\$\endgroup\$
3
\$\begingroup\$

I apologize for my lack of GCC fluency in advance - I have only used MASM and RosAsm for x86, but I will try to translate. This review will be in top-to-bottom order, not in order of importance.

The first thing I would do is evaluate whether you really need to use cdecl calling convention. If you're only calling your function from asm, it makes sense to pass the source and destination in esi and edi, respectively, rather than putting them on the stack and then loading them.

Next, instead of movl %ecx, $0xFFFF, I would do:

xorl %ecx, %ecx
decl %ecx

xoring a register with itself is such a common idiom that some processors use it as an optimization hint. All it does is set the register to zero, with a smaller opcode & operand. The dec after the xor makes the register all 1 bits no matter how many bits your register actually has. Some day when all of our GPRs are 128 bits, some poor sap that is updating assembly code will thank you for that =D.

Alternatively, you can forget about ecx being a limit altogether. No matter what arbitrary limit you set on the size of the string, it will either (1) not be big enough for someone someday, or (2) be small enough that an access violation (or worse: no access violation) will occur before you actually reach that limit. Either way, that is really only a nominal protection of data integrity.

Now, the string. There seem to be some inconsistencies in how you're treating its terminating null character. You're using cmpl to find four bytes of 0, then using movsb to only copy/advance esi by 1. Normally, strings are only guaranteed to be terminated by a number of null bytes equal to the character size, although in practice there are probably at least 2-3 to get the next datum to be dword-aligned. What that means for you is that your code will fail to detect the end of ~3/4 of normal, null-terminated, ascii strings, and keep copying until it finally causes an access violation.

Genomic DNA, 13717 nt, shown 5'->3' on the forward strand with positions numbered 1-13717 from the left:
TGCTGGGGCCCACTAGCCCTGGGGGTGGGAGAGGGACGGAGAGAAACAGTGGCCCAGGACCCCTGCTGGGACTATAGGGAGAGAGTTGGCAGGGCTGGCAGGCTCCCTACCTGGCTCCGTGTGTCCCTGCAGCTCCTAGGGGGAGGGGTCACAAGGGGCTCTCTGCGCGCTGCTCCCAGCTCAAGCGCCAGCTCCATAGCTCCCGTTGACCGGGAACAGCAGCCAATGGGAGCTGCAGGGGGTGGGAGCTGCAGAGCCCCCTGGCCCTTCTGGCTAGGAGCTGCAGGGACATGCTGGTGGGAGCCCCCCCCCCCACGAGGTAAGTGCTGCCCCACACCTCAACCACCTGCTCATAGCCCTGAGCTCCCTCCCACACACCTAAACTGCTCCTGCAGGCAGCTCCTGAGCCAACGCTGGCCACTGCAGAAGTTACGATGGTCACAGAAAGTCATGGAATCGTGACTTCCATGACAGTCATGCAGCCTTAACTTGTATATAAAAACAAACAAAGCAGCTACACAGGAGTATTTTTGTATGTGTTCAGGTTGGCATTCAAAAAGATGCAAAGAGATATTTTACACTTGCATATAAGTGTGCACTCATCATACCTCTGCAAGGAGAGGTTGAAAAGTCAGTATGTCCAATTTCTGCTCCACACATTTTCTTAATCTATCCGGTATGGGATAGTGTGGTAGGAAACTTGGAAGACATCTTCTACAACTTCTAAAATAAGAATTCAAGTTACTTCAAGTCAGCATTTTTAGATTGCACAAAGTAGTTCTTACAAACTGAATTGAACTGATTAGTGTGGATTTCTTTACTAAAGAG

But that's not all. Notice that you're fetching a dword at esi with the cmpl instruction, and that advancing that pointer by 1 at every iteration will make the pointer not dword-aligned 3/4 of the time. Loading non-aligned data takes two fetches instead of one, so for every 4 bytes of string, your cmpl instruction alone needs 7 fetches from memory. Furthermore, after fetching the data and discarding it with cmpl, you fetch it again with movsb, a total of 11 memory loads per dword of data.

To reduce that number, you should load the data into a register, do your test for the null terminator on that register, then store the data to the destination. I see that someone else has pointed you to the bit-hack that will let you test all 4 bytes of the dword at once, so if you can follow that, do so, but here's a less efficient way that demonstrates my point very clearly:

cpy:
     lodsb          ; fetch one byte from [esi++] to al
     test %al, %al  ; set the z flag if al is 0
     stosb          ; store the byte, even if it's 0, doesn't affect flags
     jnz cpy        ; or loopnz if you still want to use a size limit in ecx

That will only require 4 fetches per dword, and is perfectly readable (as far as asm goes...). The bit twiddling hack does it with just one.

With regard to your instinct that rep family instructions would be better, I believe you're sadly incorrect. If you learn any other assembly language and try to use strings, you'll certainly appreciate the effort Intel originally put into providing special string instructions, but they haven't really optimized or extended those instructions with the same zeal as one might like. Further, you can't repnz movsb, because movsb doesn't set any flags. If you ever do end up repne scasb, remember to jecxz =D.

This might seem like a long list of complaints, but for having first seen assembly 4 days before writing this, it's remarkable that you can do anything useful. Cheers.

\$\endgroup\$

Your Answer

By clicking “Post Your Answer”, you agree to our terms of service, privacy policy and cookie policy

Not the answer you're looking for? Browse other questions tagged or ask your own question.